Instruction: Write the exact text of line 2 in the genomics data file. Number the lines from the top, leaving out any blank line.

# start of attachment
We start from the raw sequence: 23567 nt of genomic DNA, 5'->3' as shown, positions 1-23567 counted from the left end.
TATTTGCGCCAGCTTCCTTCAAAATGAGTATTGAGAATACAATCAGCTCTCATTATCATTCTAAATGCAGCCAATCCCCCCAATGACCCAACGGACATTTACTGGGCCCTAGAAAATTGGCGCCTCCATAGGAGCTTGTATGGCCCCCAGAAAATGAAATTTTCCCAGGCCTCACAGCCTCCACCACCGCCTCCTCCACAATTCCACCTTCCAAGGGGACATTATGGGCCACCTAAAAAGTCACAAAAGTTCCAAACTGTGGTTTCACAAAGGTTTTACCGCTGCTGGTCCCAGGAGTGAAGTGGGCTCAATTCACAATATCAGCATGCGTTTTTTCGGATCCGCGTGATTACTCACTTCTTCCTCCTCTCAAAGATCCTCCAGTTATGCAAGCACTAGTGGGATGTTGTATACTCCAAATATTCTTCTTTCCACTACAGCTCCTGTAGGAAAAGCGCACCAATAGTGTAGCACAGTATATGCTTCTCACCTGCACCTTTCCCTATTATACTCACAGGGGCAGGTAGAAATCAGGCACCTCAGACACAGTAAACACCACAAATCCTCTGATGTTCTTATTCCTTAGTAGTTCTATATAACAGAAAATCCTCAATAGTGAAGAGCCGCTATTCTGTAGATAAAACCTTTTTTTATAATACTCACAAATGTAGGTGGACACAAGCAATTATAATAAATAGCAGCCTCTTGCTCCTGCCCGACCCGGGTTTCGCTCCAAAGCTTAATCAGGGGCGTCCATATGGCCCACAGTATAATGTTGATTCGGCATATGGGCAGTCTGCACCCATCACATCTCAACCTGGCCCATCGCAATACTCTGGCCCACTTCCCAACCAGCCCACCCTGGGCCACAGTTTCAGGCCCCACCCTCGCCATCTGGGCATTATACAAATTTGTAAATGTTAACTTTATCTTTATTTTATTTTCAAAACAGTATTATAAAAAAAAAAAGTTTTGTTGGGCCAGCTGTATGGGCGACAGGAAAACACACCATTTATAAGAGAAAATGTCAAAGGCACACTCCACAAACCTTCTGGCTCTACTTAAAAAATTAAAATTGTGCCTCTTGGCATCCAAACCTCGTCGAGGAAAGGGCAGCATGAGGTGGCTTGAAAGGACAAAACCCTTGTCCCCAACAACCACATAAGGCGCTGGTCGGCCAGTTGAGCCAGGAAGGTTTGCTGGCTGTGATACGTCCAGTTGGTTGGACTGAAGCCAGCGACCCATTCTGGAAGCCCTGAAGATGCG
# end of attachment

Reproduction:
TATTTGCGCCAGCTTCCTTCAAAATGAGTATTGAGAATACAATCAGCTCTCATTATCATTCTAAATGCAGCCAATCCCCCCAATGACCCAACGGACATTTACTGGGCCCTAGAAAATTGGCGCCTCCATAGGAGCTTGTATGGCCCCCAGAAAATGAAATTTTCCCAGGCCTCACAGCCTCCACCACCGCCTCCTCCACAATTCCACCTTCCAAGGGGACATTATGGGCCACCTAAAAAGTCACAAAAGTTCCAAACTGTGGTTTCACAAAGGTTTTACCGCTGCTGGTCCCAGGAGTGAAGTGGGCTCAATTCACAATATCAGCATGCGTTTTTTCGGATCCGCGTGATTACTCACTTCTTCCTCCTCTCAAAGATCCTCCAGTTATGCAAGCACTAGTGGGATGTTGTATACTCCAAATATTCTTCTTTCCACTACAGCTCCTGTAGGAAAAGCGCACCAATAGTGTAGCACAGTATATGCTTCTCACCTGCACCTTTCCCTATTATACTCACAGGGGCAGGTAGAAATCAGGCACCTCAGACACAGTAAACACCACAAATCCTCTGATGTTCTTATTCCTTAGTAGTTCTATATAACAGAAAATCCTCAATAGTGAAGAGCCGCTATTCTGTAGATAAAACCTTTTTTTATAATACTCACAAATGTAGGTGGACACAAGCAATTATAATAAATAGCAGCCTCTTGCTCCTGCCCGACCCGGGTTTCGCTCCAAAGCTTAATCAGGGGCGTCCATATGGCCCACAGTATAATGTTGATTCGGCATATGGGCAGTCTGCACCCATCACATCTCAACCTGGCCCATCGCAATACTCTGGCCCACTTCCCAACCAGCCCACCCTGGGCCACAGTTTCAGGCCCCACCCTCGCCATCTGGGCATTATACAAATTTGTAAATGTTAACTTTATCTTTATTTTATTTTCAAAACAGTATTATAAAAAAAAAAAGTTTTGTTGGGCCAGCTGTATGGGCGACAGGAAAACACACCATTTATAAGAGAAAATGTCAAAGGCACACTCCACAAACCTTCTGGCTCTACTTAAAAAATTAAAATTGTGCCTCTTGGCATCCAAACCTCGTCGAGGAAAGGGCAGCATGAGGTGGCTTGAAAGGACAAAACCCTTGTCCCCAACAACCACATAAGGCGCTGGTCGGCCAGTTGAGCCAGGAAGGTTTGCTGGCTGTGATACGTCCAGTTGGTTGGACTGAAGCCAGCGACCCATTCTGGAAGCCCTGAAGATGCG